**Note: For my blog post, I will focus on music in P2P, although P2P technologies are also used to share books, software, and personal files.
There was an era just a few years ago when P2P was the way to get music for cheap. P2P, which is a network architecture system through which users are both consumers and suppliers, filed into the mainstream with the advent of music sharing. Back in 1999, Napster up-ended the way music could be perceived as a “private” good when it became easy and free to obtain music. Over the last decade, P2P technology has grown to enable the mainstream public (the more the better) to obtain music for free. As music is increasingly more characterized as a public good (that is, the only real “price” of obtaining music is the small amount of bandwidth necessary to download), will there be a tragedy of the digital commons? [the link provides background info], and how does anyone prepare for it?
The landscape of P2P has changed. Interestingly, The NPD Group research company announced that in 2009, there was a 25 percent decrease in illegal file d
ownloading in the U.S. on P2P web
sites. Interestingly, NPD reported that despite the decrease in file downloading and move toward ad-supported music web sites, the “musical industry saw 24 million fewer legal
music buyers in 2009,” which included, “1 million fewer buyers of music downloads” (CNET). This trend means that not only are music industries losing money, but the file sharing rates (including, but not limited to music) have fallen as well. With falling levels of use of legitimate forms and illegal forms, is there a winner? How can there be a winner? Is there a better way to balance social surplus (the pleasure of having music) with the surplus of a company (revenues)? The grave question is: will there be a point at which neither music producers nor users will be incentivized to keep producing music for consumption?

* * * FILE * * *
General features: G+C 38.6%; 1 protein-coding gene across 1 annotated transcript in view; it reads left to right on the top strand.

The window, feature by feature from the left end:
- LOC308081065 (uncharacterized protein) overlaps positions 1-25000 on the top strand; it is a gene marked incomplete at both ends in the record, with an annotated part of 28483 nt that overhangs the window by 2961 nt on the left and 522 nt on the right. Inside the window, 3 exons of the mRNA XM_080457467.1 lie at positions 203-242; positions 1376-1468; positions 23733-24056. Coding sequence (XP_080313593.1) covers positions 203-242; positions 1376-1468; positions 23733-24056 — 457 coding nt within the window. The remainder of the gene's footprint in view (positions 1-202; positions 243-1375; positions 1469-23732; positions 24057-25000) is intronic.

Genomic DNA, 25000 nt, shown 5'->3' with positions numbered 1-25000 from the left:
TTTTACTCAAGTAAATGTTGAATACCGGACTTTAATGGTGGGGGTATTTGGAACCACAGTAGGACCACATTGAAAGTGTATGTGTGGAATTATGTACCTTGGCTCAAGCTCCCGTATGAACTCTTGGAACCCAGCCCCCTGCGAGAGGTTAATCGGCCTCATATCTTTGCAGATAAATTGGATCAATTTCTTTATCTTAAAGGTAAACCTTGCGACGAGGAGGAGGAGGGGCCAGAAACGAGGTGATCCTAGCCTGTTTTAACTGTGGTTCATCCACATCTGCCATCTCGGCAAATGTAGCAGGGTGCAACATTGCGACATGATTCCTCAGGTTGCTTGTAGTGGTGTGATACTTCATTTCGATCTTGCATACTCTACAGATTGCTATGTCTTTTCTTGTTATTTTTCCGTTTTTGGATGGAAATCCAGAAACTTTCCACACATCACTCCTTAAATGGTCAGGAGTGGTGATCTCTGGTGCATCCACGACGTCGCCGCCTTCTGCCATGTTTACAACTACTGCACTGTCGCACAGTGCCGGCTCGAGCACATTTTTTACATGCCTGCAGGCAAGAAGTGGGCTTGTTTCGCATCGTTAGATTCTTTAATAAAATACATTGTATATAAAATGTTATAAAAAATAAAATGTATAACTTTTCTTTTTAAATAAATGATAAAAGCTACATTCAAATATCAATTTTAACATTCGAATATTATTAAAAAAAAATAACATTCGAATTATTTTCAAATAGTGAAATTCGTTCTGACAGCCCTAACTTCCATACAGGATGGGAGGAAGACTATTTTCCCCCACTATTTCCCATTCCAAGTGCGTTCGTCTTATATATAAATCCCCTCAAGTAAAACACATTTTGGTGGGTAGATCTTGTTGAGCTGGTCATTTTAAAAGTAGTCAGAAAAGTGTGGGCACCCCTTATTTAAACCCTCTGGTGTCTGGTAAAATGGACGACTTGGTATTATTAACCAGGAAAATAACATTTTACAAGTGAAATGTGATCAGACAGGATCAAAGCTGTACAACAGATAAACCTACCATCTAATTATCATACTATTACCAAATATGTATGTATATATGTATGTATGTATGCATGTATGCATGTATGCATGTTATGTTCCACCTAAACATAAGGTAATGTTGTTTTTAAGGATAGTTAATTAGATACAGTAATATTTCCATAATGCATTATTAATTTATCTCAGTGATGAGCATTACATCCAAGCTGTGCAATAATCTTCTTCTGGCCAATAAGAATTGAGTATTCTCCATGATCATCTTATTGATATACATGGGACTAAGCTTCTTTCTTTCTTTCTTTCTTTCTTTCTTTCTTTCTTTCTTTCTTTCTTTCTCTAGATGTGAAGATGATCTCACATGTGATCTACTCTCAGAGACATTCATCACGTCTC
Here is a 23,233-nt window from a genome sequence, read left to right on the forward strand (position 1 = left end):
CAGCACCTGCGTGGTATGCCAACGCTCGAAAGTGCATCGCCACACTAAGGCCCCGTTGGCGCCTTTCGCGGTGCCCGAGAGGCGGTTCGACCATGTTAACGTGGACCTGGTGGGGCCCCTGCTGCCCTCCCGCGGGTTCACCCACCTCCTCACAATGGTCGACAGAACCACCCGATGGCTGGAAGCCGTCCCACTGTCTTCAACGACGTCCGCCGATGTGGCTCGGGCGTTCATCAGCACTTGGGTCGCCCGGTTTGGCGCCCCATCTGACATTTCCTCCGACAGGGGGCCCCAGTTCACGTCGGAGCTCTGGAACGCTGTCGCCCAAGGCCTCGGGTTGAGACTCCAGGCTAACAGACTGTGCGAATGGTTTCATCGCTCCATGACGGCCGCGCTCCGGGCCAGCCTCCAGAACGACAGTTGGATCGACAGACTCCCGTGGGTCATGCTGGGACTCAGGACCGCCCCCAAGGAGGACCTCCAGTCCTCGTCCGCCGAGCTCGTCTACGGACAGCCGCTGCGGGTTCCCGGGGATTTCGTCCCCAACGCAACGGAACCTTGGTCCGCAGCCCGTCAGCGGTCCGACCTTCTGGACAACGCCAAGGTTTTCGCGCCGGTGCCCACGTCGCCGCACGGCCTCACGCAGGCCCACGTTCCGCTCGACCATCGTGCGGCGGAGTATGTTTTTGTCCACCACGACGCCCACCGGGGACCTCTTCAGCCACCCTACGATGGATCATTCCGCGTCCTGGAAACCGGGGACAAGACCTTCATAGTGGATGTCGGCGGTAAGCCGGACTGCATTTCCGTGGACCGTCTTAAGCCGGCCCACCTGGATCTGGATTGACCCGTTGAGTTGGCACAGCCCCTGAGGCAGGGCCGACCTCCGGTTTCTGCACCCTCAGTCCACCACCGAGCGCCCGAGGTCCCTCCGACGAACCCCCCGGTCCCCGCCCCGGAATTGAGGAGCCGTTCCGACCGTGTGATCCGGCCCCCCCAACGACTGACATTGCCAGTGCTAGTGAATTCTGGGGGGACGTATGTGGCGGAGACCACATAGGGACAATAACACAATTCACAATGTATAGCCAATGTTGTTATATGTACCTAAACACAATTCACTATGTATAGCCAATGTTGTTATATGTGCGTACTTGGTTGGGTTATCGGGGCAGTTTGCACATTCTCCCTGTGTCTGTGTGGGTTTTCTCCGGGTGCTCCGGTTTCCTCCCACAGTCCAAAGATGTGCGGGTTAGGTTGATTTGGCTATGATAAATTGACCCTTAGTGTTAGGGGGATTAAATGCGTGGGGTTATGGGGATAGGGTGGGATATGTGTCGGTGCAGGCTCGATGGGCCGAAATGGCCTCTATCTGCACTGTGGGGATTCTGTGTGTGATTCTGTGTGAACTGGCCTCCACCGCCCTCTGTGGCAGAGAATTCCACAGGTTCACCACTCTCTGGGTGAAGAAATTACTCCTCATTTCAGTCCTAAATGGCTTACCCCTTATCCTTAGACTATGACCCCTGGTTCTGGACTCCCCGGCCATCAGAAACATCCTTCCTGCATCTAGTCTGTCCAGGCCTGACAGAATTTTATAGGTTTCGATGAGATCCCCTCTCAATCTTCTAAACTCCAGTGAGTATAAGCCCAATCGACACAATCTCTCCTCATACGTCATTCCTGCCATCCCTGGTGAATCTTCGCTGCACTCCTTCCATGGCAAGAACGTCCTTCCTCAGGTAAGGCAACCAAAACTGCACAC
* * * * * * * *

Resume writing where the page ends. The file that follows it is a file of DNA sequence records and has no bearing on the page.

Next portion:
This could mean several things: 1)discouraged by the now “expensive” costs of official music, consumers opt out of buying; 2)accumulated files from P2P sharing means there are fewer reasons to purchase music; and 3)consumers have found superior options. Undoubtedly, the trends seem to suggest that there is a move away from ownership of music, whether it’s legitimate or pirated.
In our readings, we discovered that the battle over the ownership of media is not new. In fact, during radio broadcasts were treated similarly until collective licenses were distributed. Without a way to eliminate such illegal web sites, music producers/distributors are forced to come up with new ways to bring up revenues. The models today for how music can be distributed generally fall into three areas (please refer to Fingertip for specifics), which include free music, a fee for music (access), and a monthly “bill” for music.
The model that Matt brings in seems to suggest there is some sort of equilibrium through which, the resources that we have now charged at a fair price will create an effective sharing of music that somehow maintains quality, profits, and demands. If NPD’s numbers are correct and the trends will continue to demonstrate that p2p utilization is falling along with music industry revenues, that means that “choosing the right package” may not be as feasible (or a stable solution). As distribution rates fall with musical industry revenues, any “model” to fit does not appropriately predict for future environment for music sharing. Even if music industries were able to obtain collective licenses to create such pricing models, I question whether there is truly a stable state where the profits of these companies will be able to large enough to compensate for falling demand.